It turns out the current threat to honey bee survival is not the first.
An international research term has under covered evidence that bees underwent a massive near-extinction at the same time as the dinosaurs.
Lead author Sandra Rehan, an assistant professor of biological sciences at University of New Hampshire and colleagues at Australia's Flinders University and the South Australia Museum have documented a widespread extinction of bees that occurred 65 million years ago as part of the massive event that wiped out land dinosaurs and many flowering plants.
They report in the journal Plos One, they modeled a mass extinction in bee group Xylocopinae, or carpenter bees, at the end of the Cretaceous and beginning of the Paleogene eras, known as the K-T boundary.
Previous studies have suggested a widespread extinction among flowering plants at the K-T boundary, and it's long been assumed that the bees who depended upon those plants would have met the same fate.
Rehan says unlike the dinosaurs, there is a relatively poor fossil record of bees, making the confirmation of such an extinction difficult.
Rehan and her colleagues overcame the lack of fossil evidence for bees with a technique called molecular phylogenetics. Analyzing DNA sequences of four “tribes” of 230 species of carpenter bees from every continent except Antarctica for insight into evolutionary relationships, the researchers began to see patterns consistent with a mass extinction.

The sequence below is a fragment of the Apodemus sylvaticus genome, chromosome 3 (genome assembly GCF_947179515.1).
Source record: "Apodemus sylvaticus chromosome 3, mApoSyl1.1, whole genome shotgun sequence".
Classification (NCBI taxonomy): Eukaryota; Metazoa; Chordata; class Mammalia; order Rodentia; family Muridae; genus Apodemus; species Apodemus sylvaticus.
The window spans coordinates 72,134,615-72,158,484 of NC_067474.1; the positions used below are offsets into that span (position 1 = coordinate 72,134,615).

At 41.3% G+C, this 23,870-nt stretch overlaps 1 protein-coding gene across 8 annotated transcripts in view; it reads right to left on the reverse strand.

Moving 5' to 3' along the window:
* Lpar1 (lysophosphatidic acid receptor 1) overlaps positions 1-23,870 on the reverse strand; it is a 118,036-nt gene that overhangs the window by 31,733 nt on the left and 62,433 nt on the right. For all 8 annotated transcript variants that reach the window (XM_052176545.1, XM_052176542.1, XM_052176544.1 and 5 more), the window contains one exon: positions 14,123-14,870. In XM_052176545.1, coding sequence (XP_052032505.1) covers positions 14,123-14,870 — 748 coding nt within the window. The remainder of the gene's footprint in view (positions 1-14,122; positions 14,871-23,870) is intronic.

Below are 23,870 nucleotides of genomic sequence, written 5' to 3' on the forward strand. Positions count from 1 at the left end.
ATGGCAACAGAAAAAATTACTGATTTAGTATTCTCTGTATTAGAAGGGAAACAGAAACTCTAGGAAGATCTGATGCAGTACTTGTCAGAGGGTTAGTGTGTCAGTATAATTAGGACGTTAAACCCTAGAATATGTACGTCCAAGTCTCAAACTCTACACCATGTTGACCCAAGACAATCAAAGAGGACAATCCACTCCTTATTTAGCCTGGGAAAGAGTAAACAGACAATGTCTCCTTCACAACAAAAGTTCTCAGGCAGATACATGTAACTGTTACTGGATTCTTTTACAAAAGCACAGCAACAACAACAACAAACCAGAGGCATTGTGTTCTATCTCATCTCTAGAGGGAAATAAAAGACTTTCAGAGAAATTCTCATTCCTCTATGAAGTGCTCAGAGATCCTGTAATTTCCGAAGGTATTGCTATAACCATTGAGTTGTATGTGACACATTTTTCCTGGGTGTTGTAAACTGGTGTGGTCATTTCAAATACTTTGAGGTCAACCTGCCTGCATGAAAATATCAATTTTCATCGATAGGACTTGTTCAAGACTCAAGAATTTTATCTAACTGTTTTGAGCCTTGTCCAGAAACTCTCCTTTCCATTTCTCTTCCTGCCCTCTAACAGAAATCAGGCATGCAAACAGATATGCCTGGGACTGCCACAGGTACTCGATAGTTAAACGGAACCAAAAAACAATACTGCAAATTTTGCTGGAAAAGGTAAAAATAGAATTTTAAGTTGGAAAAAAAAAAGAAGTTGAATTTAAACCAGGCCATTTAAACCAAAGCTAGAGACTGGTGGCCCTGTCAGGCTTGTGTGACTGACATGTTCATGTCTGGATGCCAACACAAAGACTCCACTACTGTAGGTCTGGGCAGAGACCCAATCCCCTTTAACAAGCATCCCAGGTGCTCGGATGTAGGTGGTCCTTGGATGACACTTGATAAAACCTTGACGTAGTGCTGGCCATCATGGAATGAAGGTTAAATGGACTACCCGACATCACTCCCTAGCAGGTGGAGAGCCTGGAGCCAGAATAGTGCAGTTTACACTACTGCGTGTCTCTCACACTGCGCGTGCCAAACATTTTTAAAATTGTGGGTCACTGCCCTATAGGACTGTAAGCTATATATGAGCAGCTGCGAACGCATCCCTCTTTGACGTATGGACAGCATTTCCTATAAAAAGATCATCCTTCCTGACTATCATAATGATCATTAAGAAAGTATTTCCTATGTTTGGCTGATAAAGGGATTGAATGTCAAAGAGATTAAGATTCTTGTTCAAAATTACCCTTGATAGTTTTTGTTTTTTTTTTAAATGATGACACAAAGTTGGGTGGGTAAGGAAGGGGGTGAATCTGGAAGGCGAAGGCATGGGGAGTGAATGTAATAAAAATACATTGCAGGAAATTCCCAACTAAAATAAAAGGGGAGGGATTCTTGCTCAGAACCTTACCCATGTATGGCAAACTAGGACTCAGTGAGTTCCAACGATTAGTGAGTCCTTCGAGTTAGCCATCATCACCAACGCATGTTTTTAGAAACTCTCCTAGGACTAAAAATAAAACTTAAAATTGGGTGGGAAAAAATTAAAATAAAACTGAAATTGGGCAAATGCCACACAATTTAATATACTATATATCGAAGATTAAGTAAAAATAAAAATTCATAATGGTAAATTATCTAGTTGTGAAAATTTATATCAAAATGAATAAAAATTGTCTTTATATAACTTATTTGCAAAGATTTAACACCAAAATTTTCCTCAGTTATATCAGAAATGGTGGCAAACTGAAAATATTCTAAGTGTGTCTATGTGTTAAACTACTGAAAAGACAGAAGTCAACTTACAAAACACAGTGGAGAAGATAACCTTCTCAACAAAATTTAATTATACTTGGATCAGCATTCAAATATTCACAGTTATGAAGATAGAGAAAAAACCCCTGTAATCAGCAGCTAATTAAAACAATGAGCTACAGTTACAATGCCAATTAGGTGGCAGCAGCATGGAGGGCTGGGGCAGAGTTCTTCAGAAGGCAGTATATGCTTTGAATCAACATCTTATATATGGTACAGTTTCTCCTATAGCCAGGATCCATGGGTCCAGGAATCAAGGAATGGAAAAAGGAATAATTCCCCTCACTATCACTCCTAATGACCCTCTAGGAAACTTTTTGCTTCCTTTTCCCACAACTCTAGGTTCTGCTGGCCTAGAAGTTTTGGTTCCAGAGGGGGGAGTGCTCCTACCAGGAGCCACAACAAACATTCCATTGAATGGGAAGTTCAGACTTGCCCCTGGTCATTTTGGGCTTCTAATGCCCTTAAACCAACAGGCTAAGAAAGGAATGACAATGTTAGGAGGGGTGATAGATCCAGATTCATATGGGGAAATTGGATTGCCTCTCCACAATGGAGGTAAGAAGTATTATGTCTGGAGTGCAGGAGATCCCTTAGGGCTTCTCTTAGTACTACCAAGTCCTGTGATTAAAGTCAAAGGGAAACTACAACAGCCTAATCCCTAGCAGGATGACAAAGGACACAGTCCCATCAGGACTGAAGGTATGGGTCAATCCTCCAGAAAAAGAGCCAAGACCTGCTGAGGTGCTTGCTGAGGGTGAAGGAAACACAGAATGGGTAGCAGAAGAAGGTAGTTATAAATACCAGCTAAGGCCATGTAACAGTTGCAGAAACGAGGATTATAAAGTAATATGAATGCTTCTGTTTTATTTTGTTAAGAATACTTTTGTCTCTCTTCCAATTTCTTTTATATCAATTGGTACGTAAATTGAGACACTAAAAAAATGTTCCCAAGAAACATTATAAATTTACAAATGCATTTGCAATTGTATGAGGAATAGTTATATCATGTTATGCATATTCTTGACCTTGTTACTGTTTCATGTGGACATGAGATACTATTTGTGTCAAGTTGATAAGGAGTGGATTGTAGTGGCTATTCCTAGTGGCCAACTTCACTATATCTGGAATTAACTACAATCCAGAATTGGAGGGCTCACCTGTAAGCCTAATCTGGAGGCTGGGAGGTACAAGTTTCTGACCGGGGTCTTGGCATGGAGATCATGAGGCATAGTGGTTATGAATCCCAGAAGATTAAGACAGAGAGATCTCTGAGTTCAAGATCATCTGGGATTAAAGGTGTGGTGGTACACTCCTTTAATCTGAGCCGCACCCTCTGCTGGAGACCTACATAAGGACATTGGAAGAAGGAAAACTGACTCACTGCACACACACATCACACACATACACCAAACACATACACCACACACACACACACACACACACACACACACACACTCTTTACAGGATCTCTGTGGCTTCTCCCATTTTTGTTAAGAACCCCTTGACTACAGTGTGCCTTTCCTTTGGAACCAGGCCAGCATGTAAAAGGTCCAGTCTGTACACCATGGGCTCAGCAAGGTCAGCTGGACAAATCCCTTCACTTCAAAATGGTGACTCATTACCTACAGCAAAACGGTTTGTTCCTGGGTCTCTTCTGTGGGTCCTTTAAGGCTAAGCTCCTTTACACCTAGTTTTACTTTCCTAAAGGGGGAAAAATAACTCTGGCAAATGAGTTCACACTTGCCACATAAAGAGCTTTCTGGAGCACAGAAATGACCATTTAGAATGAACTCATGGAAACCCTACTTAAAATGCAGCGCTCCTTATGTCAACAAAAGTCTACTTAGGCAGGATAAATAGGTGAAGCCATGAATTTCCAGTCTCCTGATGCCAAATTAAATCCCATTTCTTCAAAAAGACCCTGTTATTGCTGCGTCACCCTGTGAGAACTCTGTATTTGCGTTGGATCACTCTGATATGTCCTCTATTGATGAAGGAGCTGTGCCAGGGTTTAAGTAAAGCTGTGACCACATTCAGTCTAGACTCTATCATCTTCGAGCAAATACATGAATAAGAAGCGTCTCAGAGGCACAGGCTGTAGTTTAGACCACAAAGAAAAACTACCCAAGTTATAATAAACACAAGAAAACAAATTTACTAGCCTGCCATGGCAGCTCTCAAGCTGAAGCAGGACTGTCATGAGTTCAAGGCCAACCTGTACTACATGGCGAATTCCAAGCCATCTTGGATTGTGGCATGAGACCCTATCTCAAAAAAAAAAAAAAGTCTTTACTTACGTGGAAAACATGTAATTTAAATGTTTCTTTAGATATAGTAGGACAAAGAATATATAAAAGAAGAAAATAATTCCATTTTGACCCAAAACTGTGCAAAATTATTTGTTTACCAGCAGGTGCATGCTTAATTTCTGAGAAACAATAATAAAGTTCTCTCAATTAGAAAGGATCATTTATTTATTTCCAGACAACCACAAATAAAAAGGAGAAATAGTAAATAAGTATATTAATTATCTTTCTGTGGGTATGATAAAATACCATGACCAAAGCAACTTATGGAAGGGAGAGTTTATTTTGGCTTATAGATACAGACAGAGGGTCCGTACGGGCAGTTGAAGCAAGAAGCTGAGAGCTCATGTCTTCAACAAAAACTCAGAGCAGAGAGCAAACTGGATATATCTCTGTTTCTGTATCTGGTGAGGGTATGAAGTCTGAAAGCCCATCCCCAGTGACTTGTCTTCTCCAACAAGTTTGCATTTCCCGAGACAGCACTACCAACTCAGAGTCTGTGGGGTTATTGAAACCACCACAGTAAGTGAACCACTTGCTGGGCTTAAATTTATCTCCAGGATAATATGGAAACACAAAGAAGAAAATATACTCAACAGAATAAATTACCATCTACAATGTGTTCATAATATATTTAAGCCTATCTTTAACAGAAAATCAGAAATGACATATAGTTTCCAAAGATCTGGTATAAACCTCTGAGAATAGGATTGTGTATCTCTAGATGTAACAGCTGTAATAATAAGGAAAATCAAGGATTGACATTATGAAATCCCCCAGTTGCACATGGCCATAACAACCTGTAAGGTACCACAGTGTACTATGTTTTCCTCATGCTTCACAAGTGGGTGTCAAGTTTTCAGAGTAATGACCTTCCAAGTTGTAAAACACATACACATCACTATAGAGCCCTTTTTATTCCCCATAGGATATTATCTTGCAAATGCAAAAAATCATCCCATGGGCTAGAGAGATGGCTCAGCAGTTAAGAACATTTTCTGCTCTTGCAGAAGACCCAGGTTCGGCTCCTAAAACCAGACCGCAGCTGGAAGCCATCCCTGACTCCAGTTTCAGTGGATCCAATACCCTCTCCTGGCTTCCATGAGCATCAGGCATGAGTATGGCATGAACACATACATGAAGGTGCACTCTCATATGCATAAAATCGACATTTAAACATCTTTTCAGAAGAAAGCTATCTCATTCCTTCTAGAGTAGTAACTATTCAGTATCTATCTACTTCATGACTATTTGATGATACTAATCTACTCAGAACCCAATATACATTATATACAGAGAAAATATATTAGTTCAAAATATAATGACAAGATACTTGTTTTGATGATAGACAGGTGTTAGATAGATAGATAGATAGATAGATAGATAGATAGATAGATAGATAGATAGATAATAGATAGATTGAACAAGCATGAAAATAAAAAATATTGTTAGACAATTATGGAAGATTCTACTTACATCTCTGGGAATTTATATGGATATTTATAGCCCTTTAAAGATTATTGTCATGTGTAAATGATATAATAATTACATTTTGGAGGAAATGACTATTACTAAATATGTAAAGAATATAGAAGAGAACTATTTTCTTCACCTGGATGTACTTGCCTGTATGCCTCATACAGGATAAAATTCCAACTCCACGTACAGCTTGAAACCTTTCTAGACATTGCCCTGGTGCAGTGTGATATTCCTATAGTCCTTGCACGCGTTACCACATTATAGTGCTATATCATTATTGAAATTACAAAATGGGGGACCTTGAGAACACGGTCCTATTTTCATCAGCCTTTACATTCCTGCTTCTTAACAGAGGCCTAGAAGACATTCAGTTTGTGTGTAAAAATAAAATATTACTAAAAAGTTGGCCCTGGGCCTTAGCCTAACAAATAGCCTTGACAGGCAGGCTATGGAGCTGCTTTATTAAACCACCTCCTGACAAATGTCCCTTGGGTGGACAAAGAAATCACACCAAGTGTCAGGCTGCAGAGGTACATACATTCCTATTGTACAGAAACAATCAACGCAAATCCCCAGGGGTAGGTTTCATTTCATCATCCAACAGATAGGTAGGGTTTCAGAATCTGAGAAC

Combining fossil records with the DNA analysis, the researchers could introduce time into the equation, learning not only how the bees are related but also how old they are.
“The data told us something major was happening in four different groups of bees at the same time,” Rehan says. “And it happened to be the same time as the dinosaurs went extinct.”
While much of Rehan's work involves behavioral observation of bees native to the northeast of North America, this research taps the computer-heavy bioinformatics side of her research, assembling genomic data to elucidate similarities and differences among the various species over time.
Marrying observations from the field with genomic data, she says, paints a fuller picture of these bees' behaviors over time.
“If you could tell their whole story, maybe people would care more about protecting them,” she says, adding that the findings of this study have important implications for today's concern about the loss in diversity of bees, a pivotal species for agriculture and biodiversity.
“Understanding extinctions and the effects of declines in the past can help us understand the pollinator decline and the global crisis in pollinators today,” Rehan says.